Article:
If you’ve ever wondered what a pap smear is about, how it’s done and what to expect, you’re in luck. We got a few Nigerian women living in and out of the country to share their experiences and they had interesting things to say.
Read and learn, perhaps, you’ll be motivated to get your test done after you hear from them.
How did you learn about the Pap Smear and why did you go for screening?
Chinwe: I am a healthcare professional so it’s something I’ve always known about.
Temitayo: I learned about it during my pregnancy. It was part of the postpartum process. I went for the screening because I wanted to know how I was doing in my cervix health-wise. Also, because the moment cervical cancer shows its fangs, it is almost too late. So, no better way to get it than before it gets a life.
Elsie: I found out from a doctor I interviewed on TV during the cancer awareness month. He made me understand the importance of the test and how early detection is the best preventive method.
Omotayo: I Went for a general check-up and the doctor asked if I’ve ever done a Pap smear. She advised me to take the test.
Nneka**: I think it was from my doctor after I visited for a different reason.
MiRey**: My mum is a nurse, and she has always talked about it. I’ve also read about it online. Mum practically DRAGGED me to go for the screening.
What happens during a Pap test?
Temitayo: You are educated on what’s going to happen. You are told to lay on a bed and open your legs wide. The speculum is put inside you to take some samples which are taken to the lab to test, to see whether those deadly HPV viruses are trying to make a home in your cervix. After the test, you get your result.
Nneka: A pap test is usually part of a well-woman visit. During the pap test part of the visit, you’re asked to lie down on the exam table and put your legs in the stirrups, naked from the waist down. A speculum in inserted in the vagina so that the doctor can visualize the cervix before a swab is used to collect a sample for testing.
MiRey: Something is inserted into the woman’s vagina. It’s like a penis but it can be opened. Once that is inserted successfully, another instrument is used to take culture. Both your legs are elevated and wide open throughout this process. It’s important to note that this test can’t be done on a lady who’s never had sexual intercourse.
Were you worried or scared about how the test would go?
Chinwe: Yes. The first time ever, I was but not for the ones I’ve had after that even though subsequent ones were more uncomfortable.
Elsie: Yes, I was o.
Nneka: At my first pap test I was nervous, self-conscious, and worried that it would be painful. I have had several since. They’re still somewhat uncomfortable, but I know exactly what to expect.
MiRey: I was indifferent because I didn’t know what I was exactly going in for.
Did it hurt?
Chinwe: No. Just an uncomfortable feeling.
Temitayo: A little. Some pinches here and there. The hurt was more psychological. In my head. Nothing, not even the initial words of reassurance, truly prepares you for every time you are being probed down there. Just strangers probing private spaces even you cannot see yourself, just to keep you safe from viruses your own body does not even produce. Weird but it is what it is, it is what women must do to stay alive and well.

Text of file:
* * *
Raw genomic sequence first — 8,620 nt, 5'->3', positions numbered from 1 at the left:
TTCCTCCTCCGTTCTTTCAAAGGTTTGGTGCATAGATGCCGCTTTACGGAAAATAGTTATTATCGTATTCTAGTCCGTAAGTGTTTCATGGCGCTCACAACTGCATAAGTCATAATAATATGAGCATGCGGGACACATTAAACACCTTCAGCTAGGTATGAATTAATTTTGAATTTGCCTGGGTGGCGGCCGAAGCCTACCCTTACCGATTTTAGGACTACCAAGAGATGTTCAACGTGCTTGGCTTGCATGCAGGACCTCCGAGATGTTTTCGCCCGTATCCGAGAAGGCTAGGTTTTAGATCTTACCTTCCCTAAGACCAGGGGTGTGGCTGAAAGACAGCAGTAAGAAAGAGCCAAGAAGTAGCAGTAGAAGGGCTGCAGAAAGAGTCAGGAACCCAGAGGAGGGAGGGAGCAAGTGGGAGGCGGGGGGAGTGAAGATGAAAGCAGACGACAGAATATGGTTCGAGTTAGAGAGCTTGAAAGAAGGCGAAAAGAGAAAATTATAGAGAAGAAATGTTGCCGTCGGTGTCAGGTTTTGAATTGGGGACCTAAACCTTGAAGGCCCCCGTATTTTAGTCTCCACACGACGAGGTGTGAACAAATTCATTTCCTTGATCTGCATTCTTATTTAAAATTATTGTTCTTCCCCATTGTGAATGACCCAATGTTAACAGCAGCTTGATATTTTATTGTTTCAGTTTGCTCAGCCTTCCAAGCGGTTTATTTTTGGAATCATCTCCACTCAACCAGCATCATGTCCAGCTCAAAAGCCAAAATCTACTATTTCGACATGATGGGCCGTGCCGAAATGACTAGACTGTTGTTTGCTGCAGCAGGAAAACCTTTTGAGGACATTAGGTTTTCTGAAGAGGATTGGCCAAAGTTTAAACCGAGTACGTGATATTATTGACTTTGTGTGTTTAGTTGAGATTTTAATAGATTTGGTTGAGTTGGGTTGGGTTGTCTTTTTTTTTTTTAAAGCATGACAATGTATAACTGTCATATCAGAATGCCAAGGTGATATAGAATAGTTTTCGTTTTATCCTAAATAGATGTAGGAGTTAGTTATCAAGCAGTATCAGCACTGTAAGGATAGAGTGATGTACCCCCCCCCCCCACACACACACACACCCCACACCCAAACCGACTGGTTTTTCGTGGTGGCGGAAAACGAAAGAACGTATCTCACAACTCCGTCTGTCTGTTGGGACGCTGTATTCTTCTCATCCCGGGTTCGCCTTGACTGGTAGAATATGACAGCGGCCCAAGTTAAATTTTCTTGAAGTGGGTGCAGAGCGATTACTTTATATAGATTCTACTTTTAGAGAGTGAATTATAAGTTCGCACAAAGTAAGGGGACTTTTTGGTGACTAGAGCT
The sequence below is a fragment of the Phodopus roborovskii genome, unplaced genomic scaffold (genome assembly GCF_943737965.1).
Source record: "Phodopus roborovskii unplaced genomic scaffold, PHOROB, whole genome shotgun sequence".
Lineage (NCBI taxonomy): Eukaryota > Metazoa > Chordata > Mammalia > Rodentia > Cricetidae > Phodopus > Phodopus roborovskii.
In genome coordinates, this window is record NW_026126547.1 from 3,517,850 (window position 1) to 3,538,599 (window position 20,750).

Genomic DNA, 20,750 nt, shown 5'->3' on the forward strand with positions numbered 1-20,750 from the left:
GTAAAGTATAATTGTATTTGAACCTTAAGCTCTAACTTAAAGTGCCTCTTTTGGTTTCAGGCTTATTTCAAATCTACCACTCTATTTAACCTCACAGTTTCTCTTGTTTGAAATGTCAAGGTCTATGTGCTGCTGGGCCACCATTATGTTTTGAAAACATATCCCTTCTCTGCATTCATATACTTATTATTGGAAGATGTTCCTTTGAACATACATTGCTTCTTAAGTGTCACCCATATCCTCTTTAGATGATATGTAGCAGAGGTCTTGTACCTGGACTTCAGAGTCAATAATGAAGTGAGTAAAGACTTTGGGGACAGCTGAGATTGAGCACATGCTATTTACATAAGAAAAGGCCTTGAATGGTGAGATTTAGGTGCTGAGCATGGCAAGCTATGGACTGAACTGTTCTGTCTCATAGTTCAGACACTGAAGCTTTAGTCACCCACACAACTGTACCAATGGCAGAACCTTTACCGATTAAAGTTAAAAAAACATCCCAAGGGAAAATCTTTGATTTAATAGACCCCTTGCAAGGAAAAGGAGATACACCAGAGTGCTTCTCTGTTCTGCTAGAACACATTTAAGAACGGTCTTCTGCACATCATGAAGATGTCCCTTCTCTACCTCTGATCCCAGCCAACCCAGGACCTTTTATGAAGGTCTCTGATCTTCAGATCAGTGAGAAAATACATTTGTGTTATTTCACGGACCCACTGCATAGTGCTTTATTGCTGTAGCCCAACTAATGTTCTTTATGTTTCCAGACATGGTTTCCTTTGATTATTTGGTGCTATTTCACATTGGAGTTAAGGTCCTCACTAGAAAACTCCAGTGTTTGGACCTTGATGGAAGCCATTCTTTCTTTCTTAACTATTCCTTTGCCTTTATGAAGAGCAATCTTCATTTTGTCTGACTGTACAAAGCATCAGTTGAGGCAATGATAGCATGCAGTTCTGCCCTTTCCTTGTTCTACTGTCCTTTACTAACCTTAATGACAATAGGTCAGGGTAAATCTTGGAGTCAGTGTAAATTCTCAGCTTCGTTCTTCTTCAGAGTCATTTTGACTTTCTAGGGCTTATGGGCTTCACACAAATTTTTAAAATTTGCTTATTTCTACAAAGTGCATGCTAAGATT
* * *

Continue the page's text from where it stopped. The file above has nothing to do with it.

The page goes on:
MiRey: A little, yes. But once I came to terms with what was going on, I figured the pain was just in my head.
How long does the test take?
Chinwe: Actual sample collection took less than five minutes. But the test result takes more time to be ready depending on the facility and method of diagnosis used.
Nneka: The test itself takes very little time. Perhaps a minute or two
Was it expensive?
Chinwe: Yes, for me. However, some health organizations occasionally make it free.
Temitayo: It was not. Maybe N6, 000 or so, the first time. The second time it was subsidized as it was done at a health NGO. Can’t recall their name now.
Nneka: Mine was covered by insurance. I did not pay out of pocket.
How often should women get a pap smear?
Chinwe: Every 3 years, during the sexually (active) reproductive ages.
Nneka: New guidelines in the US direct that women with no previous history of abnormal cells and no family history of cervical cancer should get pap smears every 3 years.
Final words of encouragement for women out there who haven’t done the test yet?
Nneka: Girl, do it. Cervical cancer is highly treatable with early detection. Taking the test every 3 years if you’re sexually active, is money well spent for your peace of mind. Remember that a doctor is going to look at you. So, if there are any other concerning physical signs that are present, they might see it, or ask that you get further testing. Having a well-woman visit does wonders for your reproductive and sexual health. If you’re self-conscious, just know that it takes little to no time and that your doctor doesn’t really want to be in that position any more than you want to be!
**Not real names